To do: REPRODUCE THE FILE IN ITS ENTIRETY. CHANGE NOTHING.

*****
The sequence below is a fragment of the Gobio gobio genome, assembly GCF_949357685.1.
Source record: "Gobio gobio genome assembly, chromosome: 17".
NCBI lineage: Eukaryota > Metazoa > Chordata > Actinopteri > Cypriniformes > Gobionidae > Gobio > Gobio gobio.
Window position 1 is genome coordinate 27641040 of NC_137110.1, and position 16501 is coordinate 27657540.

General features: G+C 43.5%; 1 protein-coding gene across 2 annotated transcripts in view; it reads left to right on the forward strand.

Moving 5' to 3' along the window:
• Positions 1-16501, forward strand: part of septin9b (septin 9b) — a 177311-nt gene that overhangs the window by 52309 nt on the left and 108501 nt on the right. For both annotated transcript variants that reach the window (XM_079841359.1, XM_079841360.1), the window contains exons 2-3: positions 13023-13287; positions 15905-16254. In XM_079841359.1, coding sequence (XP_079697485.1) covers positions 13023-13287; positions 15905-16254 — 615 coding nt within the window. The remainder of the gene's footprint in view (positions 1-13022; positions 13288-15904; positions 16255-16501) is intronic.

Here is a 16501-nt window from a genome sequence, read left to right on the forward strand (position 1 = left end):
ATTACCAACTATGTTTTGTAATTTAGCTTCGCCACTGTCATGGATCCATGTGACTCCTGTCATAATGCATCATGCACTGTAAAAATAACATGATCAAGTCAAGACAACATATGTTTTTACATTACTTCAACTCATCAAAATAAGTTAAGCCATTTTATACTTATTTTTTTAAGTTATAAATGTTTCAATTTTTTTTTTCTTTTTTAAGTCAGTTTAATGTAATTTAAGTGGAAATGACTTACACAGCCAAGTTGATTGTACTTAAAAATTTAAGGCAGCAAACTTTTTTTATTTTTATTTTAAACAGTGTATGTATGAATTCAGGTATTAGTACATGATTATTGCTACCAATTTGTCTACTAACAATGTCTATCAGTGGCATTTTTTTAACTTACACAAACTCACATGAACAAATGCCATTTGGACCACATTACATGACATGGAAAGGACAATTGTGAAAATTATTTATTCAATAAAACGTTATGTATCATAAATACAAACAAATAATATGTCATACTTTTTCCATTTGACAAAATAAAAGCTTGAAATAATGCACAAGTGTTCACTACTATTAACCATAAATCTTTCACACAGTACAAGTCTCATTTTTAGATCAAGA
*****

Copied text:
The sequence below is a fragment of the Gobio gobio genome, assembly GCF_949357685.1.
Source record: "Gobio gobio genome assembly, chromosome: 17".
NCBI lineage: Eukaryota > Metazoa > Chordata > Actinopteri > Cypriniformes > Gobionidae > Gobio > Gobio gobio.
Window position 1 is genome coordinate 27641040 of NC_137110.1, and position 16501 is coordinate 27657540.

General features: G+C 43.5%; 1 protein-coding gene across 2 annotated transcripts in view; it reads left to right on the forward strand.

Moving 5' to 3' along the window:
• Positions 1-16501, forward strand: part of septin9b (septin 9b) — a 177311-nt gene that overhangs the window by 52309 nt on the left and 108501 nt on the right. For both annotated transcript variants that reach the window (XM_079841359.1, XM_079841360.1), the window contains exons 2-3: positions 13023-13287; positions 15905-16254. In XM_079841359.1, coding sequence (XP_079697485.1) covers positions 13023-13287; positions 15905-16254 — 615 coding nt within the window. The remainder of the gene's footprint in view (positions 1-13022; positions 13288-15904; positions 16255-16501) is intronic.

Here is a 16501-nt window from a genome sequence, read left to right on the forward strand (position 1 = left end):
ATTACCAACTATGTTTTGTAATTTAGCTTCGCCACTGTCATGGATCCATGTGACTCCTGTCATAATGCATCATGCACTGTAAAAATAACATGATCAAGTCAAGACAACATATGTTTTTACATTACTTCAACTCATCAAAATAAGTTAAGCCATTTTATACTTATTTTTTTAAGTTATAAATGTTTCAATTTTTTTTTTCTTTTTTAAGTCAGTTTAATGTAATTTAAGTGGAAATGACTTACACAGCCAAGTTGATTGTACTTAAAAATTTAAGGCAGCAAACTTTTTTTATTTTTATTTTAAACAGTGTATGTATGAATTCAGGTATTAGTACATGATTATTGCTACCAATTTGTCTACTAACAATGTCTATCAGTGGCATTTTTTTAACTTACACAAACTCACATGAACAAATGCCATTTGGACCACATTACATGACATGGAAAGGACAATTGTGAAAATTATTTATTCAATAAAACGTTATGTATCATAAATACAAACAAATAATATGTCATACTTTTTCCATTTGACAAAATAAAAGCTTGAAATAATGCACAAGTGTTCACTACTATTAACCATAAATCTTTCACACAGTACAAGTCTCATTTTTAGATCAAGA